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Political Science Speaker Series

April 29 at 2:00 pm - 4:30 pm

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How does the world’s most powerful authoritarian state govern vast and diverse diaspora communities?

Join Dr. Diana Fu, Associate Professor of Political Science at The University of Toronto, as she examines authoritarian citizenship in contemporary China.

Abstract: Deftly managing internal and external threats has always been central to maintaining the legitimacy of the Communist Party of China. Yet in no other era has governing overseas populations been as crucial to China as under Xi Jinping (2012-2022). Xi’s administration is characterized by “overreach” in multiple spheres (Shirk 2022). One particular area of overreach in the Xi era is the use of coercive power in the form of transnational repression—the harassment, surveillance, and extradition or abduction of diaspora members who the party-state views as threats.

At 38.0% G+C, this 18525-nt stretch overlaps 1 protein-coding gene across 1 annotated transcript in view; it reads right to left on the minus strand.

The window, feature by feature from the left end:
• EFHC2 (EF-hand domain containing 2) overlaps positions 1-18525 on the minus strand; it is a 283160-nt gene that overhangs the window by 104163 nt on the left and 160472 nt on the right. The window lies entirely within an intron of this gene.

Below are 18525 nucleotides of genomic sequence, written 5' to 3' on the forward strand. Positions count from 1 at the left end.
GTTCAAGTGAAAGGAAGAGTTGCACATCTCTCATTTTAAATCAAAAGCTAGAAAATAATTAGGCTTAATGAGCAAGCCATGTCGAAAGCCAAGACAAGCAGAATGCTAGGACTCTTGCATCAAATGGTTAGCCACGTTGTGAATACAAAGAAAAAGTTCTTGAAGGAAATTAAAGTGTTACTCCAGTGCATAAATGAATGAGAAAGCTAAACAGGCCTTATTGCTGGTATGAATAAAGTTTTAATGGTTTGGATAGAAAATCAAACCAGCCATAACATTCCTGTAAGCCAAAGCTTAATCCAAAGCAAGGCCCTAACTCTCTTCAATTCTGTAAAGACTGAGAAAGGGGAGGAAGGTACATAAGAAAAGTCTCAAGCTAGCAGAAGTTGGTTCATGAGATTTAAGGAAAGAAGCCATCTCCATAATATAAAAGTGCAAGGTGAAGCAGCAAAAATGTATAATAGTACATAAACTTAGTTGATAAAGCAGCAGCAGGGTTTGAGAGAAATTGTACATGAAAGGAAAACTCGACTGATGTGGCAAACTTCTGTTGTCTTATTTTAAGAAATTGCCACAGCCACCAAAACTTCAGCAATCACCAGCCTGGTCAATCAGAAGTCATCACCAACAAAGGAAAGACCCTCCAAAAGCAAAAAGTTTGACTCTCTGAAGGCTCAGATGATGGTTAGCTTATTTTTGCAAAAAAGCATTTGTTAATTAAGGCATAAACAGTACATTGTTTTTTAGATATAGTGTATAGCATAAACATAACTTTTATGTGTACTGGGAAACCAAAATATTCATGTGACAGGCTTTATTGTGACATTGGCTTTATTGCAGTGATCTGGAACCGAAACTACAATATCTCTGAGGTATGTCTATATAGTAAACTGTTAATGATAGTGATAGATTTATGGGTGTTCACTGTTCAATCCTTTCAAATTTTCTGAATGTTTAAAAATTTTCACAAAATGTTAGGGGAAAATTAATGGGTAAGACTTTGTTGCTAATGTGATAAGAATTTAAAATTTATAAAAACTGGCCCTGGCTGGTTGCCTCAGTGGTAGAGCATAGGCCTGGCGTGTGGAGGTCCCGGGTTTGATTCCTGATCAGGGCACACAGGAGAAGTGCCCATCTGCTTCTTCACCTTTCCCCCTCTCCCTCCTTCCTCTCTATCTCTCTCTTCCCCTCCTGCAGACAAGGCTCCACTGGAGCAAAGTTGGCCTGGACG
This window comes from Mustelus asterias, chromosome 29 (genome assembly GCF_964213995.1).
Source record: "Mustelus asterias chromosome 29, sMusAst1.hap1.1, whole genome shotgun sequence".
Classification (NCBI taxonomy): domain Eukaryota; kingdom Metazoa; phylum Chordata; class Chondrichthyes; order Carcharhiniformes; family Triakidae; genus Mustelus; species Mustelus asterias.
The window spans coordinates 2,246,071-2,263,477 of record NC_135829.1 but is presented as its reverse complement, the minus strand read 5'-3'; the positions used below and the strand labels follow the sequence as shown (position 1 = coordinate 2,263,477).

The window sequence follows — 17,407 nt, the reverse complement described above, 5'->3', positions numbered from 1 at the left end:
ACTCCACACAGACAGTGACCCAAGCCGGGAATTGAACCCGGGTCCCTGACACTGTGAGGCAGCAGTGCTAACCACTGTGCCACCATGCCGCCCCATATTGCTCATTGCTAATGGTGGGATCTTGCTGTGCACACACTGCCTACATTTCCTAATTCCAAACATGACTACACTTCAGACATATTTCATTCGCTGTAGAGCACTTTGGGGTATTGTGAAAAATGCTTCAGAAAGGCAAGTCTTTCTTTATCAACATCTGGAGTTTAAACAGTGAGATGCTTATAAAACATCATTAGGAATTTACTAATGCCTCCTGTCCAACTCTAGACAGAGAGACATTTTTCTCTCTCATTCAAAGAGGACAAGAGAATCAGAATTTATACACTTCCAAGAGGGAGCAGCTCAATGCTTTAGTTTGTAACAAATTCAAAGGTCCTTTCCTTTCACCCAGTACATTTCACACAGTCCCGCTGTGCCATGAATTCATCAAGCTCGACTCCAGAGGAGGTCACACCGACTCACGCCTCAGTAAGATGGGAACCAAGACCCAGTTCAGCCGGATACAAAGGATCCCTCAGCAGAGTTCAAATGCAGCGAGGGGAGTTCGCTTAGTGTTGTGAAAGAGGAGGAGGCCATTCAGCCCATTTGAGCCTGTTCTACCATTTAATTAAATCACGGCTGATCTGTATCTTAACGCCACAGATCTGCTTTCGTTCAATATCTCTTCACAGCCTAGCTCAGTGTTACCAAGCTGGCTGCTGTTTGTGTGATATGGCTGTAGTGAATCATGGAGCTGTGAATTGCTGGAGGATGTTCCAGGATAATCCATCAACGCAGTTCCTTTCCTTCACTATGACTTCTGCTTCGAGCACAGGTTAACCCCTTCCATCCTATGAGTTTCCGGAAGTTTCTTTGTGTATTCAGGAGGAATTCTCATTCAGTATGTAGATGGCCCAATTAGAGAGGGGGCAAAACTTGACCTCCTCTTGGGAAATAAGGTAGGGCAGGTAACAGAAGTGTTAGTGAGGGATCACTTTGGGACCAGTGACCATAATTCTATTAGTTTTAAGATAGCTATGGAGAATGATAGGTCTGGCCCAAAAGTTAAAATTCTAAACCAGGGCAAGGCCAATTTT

How does global China as a power project manifest itself in governing the diaspora abroad? How and why has China’s use of coercive power abroad—in particular, transnational repression—increased under Xi? How has the party-state wielded coercive power alongside a wider toolkit of control against diaspora populations outside of its borders? And what makes China’s playbook of control distinctive compared to other authoritarian and illiberal states? This talk will present a comparative analysis of what, if anything, distinguishes the Chinese party-state’s governance of its global diaspora.

Please Note; No registration is required.




April 29
2:00 pm - 4:30 pm


Arts Building (ART)
1147 Research Road
Kelowna, BC V1V 1V7 Canada
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Additional Info

Room Number
Registration/RSVP Required
Event Type
Culture and Diversity, Policy and Social Change